Advice takeaways urged for children

PUBLISHED : Friday, 15 December, 1995, 12:00am
UPDATED : Friday, 15 December, 1995, 12:00am

SOCIAL welfare officers have been asked to consider setting up fast-food style centres to provide on-the-spot counselling for runaways at night.

The proposal was raised by the Federation of Youth Groups after a survey on young people who repeatedly ran away. .

More than 3,000 youngsters under the age of 15 were reported missing annually over the past three years.

The federation has conducted case studies into 25 children and teenagers aged between 10 and 17, and who have repeatedly left home for a few days to five years.

Sixteen were attending school, five were unemployed, and four working. Some left a contact number for their parents.

Only three families reported the cases to police. Most runaways stayed overnight on the waterfront at the Cultural Centre in Tsim Sha Tsui and at a 24-hour fast-food restaurant in Mongkok.

The federation's report said: 'Some of them killed time chatting, laughing, drinking, and smoking in groups while others sat on their own doing nothing.

'When they got tired, they might just fall asleep on the spot. Those who had money might go to a karaoke bar with friends,' it said.

Yet others opted to take drugs.

Selling fake compact discs - which could make an average of $300 and up to $1,000 a night - was one way of supporting their lifestyles.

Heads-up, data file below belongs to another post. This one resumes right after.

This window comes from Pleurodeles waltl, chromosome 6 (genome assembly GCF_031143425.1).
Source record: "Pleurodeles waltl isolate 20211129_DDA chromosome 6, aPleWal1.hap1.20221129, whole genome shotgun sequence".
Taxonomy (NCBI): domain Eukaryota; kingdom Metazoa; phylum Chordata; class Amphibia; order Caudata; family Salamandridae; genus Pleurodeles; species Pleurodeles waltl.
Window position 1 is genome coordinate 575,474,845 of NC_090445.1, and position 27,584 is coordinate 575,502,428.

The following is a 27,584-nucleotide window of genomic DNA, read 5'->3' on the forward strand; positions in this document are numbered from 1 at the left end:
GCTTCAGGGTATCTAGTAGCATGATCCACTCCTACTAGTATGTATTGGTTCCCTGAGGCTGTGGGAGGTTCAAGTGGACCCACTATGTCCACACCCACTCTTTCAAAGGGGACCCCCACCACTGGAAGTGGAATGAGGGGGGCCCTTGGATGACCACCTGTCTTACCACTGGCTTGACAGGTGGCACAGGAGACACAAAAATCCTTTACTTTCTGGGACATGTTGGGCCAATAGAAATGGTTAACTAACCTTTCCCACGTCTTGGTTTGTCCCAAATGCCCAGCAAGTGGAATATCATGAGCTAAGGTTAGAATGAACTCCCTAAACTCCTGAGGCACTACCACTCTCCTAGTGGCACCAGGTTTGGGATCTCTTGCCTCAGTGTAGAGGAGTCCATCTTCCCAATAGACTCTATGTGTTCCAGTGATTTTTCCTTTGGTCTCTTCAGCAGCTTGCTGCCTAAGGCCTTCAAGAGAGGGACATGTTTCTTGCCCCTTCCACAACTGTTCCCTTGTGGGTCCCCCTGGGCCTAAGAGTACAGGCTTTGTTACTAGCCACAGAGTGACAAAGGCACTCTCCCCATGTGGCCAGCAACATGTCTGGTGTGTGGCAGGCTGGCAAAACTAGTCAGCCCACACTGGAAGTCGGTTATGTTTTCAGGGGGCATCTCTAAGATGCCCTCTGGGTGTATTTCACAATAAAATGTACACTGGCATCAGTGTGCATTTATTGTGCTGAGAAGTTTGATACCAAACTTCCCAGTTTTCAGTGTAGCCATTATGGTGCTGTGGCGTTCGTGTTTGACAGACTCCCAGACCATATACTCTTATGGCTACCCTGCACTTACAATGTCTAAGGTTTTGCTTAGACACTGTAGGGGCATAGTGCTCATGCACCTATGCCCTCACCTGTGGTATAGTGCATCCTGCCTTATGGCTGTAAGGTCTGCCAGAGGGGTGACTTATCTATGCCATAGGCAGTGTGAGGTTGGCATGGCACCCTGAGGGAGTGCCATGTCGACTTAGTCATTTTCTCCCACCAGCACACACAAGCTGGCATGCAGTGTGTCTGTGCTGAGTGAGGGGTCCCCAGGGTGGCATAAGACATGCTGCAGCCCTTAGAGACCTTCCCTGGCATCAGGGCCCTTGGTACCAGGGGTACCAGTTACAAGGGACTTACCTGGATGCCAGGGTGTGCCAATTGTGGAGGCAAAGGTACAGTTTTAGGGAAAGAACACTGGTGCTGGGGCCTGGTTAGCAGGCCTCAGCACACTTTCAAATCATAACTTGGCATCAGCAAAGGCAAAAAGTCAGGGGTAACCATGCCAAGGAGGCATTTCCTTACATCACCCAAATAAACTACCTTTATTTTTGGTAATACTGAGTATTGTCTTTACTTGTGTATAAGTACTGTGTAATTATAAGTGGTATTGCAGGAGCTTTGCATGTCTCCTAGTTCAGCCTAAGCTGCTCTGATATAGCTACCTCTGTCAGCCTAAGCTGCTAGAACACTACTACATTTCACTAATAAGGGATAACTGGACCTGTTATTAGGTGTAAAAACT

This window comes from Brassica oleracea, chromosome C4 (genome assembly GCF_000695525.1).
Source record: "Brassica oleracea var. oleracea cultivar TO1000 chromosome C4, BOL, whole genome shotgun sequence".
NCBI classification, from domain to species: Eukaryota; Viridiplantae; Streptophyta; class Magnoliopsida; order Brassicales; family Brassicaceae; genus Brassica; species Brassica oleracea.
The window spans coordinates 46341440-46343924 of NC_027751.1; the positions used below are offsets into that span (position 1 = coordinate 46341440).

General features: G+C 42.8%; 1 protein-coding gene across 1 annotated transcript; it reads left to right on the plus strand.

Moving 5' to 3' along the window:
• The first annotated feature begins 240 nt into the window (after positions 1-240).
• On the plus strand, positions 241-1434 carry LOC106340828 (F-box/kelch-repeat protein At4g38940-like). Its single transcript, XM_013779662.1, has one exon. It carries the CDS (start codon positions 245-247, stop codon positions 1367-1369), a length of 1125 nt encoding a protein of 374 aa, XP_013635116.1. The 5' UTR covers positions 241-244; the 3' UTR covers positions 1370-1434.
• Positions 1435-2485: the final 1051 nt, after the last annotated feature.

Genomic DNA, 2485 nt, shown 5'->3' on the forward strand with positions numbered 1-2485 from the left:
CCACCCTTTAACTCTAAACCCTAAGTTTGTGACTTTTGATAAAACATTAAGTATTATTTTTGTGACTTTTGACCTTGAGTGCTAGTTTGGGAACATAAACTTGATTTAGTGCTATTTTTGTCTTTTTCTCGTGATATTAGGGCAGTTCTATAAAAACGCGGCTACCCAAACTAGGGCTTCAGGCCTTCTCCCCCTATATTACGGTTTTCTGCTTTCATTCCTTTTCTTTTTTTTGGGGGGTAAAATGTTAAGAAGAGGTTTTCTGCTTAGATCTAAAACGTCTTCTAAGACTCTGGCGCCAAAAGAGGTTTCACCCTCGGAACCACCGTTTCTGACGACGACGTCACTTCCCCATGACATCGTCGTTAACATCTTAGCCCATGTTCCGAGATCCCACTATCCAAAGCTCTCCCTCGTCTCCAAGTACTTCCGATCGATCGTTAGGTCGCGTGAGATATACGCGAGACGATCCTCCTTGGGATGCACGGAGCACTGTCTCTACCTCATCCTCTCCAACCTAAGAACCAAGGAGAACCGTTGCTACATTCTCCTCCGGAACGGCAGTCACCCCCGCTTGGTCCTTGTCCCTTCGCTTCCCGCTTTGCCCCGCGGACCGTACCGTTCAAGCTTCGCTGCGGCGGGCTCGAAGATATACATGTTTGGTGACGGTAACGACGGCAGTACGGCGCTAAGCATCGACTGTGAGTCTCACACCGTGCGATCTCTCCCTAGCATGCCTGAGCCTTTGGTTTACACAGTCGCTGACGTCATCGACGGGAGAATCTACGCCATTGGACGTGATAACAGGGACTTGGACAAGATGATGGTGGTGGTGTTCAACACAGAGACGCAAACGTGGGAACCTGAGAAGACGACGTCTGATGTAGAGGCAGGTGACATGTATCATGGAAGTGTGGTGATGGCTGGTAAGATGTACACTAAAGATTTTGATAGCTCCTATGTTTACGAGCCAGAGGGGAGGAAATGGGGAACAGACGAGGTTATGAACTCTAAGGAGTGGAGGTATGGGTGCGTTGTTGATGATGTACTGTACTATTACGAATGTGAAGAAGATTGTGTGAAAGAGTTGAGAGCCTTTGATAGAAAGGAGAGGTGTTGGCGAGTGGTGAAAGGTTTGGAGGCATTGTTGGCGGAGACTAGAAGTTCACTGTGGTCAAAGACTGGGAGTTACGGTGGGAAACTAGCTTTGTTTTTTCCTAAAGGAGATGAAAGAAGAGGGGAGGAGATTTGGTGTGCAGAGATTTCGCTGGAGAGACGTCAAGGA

Most respondents were disappointed with their families, and many said their parents were too authoritarian.

The federation suggested the Government help set up a long-term hostel for teenagers who cannot go home.

Executive Council convenor Rosanna Wong Yick-ming, executive director of the federation, said the Government should also consider strengthening parental education and providing better services for teenagers.

One option is to provide counselling in special midnight youth centres, mobile counselling units in a bus or sending social workers to fast-food outlets.

Drugs and alcohol should be banned at these places.

Chief Social Work Officer, June Sherry, said their working group on youth at risk would consider the recommendations, which would be raised with voluntary agencies.

'We agree the problem needs to be emphasised,' she said.

Peter Newbery, director of Youth Outreach, the only agency providing short-term hostels for runaways, agreed services should be diversified.

The group estimates up to 20,000 young people run away or stay away from home every year.

A RUNAWAY'S VIEW OF PARENTS THIS is how one of the runaways felt about her parents: 'The police were called twice when I started running away, but they did not do that later. I was beaten seriously in each case with a chair or a cane.

'I was beaten so seriously that the cane broke. I was bleeding and the neighbours were woken . . . but I didn't care, I kept running away from home.

'He [my father] always wants me to stay at home . . . he doesn't understand and is demanding.

'He is just like a man with two faces. He pretends to be a good husband and a good father before us . . . [but] he may have a mistress on the mainland.

'I feel ashamed when going out with my mother. She wears clothes that people laugh at. A classmate once asked me if she was a prostitute and I was very angry.

'She is very selfish. She once promised to buy me a pair of shoes. But she then said she had no money after getting a pair for herself.

'She then bought another pair.' 'My mother always says I am nasty to her. I think she is nasty to me.'